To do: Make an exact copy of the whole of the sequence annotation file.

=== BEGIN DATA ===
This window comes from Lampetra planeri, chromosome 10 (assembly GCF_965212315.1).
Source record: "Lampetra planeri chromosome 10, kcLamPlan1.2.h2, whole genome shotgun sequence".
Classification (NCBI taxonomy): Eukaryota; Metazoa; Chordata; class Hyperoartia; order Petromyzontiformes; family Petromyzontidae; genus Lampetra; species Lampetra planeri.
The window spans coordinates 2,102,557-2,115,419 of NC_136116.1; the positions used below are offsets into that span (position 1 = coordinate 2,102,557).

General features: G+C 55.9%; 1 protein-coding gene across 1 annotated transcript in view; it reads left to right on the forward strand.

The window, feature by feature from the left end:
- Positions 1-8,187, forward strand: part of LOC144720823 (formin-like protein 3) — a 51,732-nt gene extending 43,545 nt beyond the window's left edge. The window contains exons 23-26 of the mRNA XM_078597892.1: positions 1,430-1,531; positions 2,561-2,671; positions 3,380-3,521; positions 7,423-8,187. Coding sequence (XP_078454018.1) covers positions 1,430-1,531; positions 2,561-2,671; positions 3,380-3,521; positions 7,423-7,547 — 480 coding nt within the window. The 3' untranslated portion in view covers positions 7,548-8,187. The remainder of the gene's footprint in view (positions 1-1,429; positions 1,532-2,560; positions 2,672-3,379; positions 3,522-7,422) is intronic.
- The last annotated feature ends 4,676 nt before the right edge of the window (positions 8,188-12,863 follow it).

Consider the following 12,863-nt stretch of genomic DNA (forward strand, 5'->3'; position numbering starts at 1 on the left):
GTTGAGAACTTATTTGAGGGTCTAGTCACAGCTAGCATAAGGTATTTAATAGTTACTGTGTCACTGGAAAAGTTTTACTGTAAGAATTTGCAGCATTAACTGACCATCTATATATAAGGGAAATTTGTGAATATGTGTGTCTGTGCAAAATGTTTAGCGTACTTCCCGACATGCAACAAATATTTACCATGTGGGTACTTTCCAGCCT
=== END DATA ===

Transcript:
This window comes from Lampetra planeri, chromosome 10 (assembly GCF_965212315.1).
Source record: "Lampetra planeri chromosome 10, kcLamPlan1.2.h2, whole genome shotgun sequence".
Classification (NCBI taxonomy): Eukaryota; Metazoa; Chordata; class Hyperoartia; order Petromyzontiformes; family Petromyzontidae; genus Lampetra; species Lampetra planeri.
The window spans coordinates 2,102,557-2,115,419 of NC_136116.1; the positions used below are offsets into that span (position 1 = coordinate 2,102,557).

General features: G+C 55.9%; 1 protein-coding gene across 1 annotated transcript in view; it reads left to right on the forward strand.

The window, feature by feature from the left end:
- Positions 1-8,187, forward strand: part of LOC144720823 (formin-like protein 3) — a 51,732-nt gene extending 43,545 nt beyond the window's left edge. The window contains exons 23-26 of the mRNA XM_078597892.1: positions 1,430-1,531; positions 2,561-2,671; positions 3,380-3,521; positions 7,423-8,187. Coding sequence (XP_078454018.1) covers positions 1,430-1,531; positions 2,561-2,671; positions 3,380-3,521; positions 7,423-7,547 — 480 coding nt within the window. The 3' untranslated portion in view covers positions 7,548-8,187. The remainder of the gene's footprint in view (positions 1-1,429; positions 1,532-2,560; positions 2,672-3,379; positions 3,522-7,422) is intronic.
- The last annotated feature ends 4,676 nt before the right edge of the window (positions 8,188-12,863 follow it).

Consider the following 12,863-nt stretch of genomic DNA (forward strand, 5'->3'; position numbering starts at 1 on the left):
GTTGAGAACTTATTTGAGGGTCTAGTCACAGCTAGCATAAGGTATTTAATAGTTACTGTGTCACTGGAAAAGTTTTACTGTAAGAATTTGCAGCATTAACTGACCATCTATATATAAGGGAAATTTGTGAATATGTGTGTCTGTGCAAAATGTTTAGCGTACTTCCCGACATGCAACAAATATTTACCATGTGGGTACTTTCCAGCCT